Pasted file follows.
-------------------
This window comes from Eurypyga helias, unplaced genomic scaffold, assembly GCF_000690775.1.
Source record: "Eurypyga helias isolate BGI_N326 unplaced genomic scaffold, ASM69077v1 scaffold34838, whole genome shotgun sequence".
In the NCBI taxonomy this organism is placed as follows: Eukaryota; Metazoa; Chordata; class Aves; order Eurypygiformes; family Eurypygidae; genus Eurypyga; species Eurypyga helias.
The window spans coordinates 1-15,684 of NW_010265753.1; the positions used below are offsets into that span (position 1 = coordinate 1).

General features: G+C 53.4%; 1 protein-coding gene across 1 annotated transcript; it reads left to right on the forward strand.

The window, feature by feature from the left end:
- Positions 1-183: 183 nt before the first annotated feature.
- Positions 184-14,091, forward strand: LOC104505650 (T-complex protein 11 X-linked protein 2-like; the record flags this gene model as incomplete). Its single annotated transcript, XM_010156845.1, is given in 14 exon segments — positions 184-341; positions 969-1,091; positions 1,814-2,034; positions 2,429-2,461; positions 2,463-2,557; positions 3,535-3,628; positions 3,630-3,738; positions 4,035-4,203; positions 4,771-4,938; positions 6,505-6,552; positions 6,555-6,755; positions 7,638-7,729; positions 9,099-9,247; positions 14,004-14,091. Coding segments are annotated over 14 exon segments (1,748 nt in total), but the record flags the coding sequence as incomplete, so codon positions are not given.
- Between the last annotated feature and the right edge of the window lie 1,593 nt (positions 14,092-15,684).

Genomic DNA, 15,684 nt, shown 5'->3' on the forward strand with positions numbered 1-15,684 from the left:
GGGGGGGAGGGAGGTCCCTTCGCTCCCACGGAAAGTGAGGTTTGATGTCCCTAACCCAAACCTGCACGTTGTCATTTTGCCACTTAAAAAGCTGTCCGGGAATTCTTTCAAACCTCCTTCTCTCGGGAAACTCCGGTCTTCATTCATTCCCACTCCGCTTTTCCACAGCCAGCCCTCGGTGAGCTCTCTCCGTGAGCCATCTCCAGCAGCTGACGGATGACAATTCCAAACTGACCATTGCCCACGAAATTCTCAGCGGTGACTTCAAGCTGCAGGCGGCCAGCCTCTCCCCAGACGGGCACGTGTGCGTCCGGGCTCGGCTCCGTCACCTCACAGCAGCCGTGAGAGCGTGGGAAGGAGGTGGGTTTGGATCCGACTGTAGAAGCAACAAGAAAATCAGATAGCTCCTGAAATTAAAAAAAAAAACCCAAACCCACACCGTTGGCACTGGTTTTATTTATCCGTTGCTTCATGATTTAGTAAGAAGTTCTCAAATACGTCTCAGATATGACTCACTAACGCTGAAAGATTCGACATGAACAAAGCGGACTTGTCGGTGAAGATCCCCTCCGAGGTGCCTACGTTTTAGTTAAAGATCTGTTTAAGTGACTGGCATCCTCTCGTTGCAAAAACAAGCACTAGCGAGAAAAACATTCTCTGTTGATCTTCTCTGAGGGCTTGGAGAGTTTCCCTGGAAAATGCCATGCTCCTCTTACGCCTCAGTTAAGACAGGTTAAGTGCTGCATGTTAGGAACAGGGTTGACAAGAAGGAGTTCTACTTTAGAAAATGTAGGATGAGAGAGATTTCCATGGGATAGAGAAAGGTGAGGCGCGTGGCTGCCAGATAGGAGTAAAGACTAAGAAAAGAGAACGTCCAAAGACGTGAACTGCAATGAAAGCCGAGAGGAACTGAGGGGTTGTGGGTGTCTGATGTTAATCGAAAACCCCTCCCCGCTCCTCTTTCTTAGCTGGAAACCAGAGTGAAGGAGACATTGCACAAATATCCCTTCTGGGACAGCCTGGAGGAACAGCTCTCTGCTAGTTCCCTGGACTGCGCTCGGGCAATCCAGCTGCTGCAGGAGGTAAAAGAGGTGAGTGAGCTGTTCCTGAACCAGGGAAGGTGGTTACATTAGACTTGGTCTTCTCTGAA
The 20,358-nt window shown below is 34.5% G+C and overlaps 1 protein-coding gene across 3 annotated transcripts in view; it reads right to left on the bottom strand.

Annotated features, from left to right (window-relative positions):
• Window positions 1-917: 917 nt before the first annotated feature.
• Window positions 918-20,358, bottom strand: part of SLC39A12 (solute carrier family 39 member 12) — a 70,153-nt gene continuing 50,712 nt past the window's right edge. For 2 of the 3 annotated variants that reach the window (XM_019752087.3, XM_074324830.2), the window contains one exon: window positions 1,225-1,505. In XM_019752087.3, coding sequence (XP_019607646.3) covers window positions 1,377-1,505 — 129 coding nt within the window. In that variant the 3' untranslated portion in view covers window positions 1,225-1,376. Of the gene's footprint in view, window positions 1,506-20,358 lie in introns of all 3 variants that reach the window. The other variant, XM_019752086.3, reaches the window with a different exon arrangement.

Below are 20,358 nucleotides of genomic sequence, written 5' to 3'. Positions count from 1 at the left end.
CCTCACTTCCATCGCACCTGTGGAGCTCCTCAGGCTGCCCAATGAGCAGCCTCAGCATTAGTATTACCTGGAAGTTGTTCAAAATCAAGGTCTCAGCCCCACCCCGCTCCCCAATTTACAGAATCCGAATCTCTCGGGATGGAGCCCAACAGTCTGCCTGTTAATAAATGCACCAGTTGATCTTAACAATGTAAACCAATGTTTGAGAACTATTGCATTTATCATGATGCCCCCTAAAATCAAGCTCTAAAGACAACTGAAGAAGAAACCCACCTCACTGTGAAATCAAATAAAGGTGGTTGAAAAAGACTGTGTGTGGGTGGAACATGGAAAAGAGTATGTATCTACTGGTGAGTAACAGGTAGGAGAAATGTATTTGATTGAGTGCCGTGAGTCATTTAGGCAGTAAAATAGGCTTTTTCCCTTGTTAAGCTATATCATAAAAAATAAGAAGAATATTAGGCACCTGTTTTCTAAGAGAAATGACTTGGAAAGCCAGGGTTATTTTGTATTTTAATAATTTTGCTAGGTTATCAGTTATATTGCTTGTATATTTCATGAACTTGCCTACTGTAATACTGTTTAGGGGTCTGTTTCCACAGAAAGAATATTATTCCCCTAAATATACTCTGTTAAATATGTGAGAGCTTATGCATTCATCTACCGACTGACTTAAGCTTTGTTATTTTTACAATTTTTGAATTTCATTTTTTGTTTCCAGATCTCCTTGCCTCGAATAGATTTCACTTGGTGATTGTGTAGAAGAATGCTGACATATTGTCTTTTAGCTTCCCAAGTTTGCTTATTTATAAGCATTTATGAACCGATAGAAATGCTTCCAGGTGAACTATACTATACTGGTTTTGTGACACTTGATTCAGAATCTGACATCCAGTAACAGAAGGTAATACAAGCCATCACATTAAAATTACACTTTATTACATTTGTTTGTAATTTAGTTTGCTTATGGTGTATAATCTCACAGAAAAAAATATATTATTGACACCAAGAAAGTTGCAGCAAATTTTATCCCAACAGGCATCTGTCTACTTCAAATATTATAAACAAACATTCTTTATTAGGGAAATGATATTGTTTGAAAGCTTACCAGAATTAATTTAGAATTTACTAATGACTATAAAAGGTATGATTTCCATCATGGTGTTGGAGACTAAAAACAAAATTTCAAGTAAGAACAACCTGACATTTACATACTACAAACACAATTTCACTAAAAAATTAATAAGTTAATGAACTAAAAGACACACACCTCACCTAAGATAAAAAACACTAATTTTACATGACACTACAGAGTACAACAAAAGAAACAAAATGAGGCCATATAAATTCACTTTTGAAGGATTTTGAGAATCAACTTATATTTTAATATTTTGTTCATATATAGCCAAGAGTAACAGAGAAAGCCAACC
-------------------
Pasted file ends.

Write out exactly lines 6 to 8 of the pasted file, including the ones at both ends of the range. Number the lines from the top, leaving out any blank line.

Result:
The window, feature by feature from the left end:
- Positions 1-183: 183 nt before the first annotated feature.
- Positions 184-14,091, forward strand: LOC104505650 (T-complex protein 11 X-linked protein 2-like; the record flags this gene model as incomplete). Its single annotated transcript, XM_010156845.1, is given in 14 exon segments — positions 184-341; positions 969-1,091; positions 1,814-2,034; positions 2,429-2,461; positions 2,463-2,557; positions 3,535-3,628; positions 3,630-3,738; positions 4,035-4,203; positions 4,771-4,938; positions 6,505-6,552; positions 6,555-6,755; positions 7,638-7,729; positions 9,099-9,247; positions 14,004-14,091. Coding segments are annotated over 14 exon segments (1,748 nt in total), but the record flags the coding sequence as incomplete, so codon positions are not given.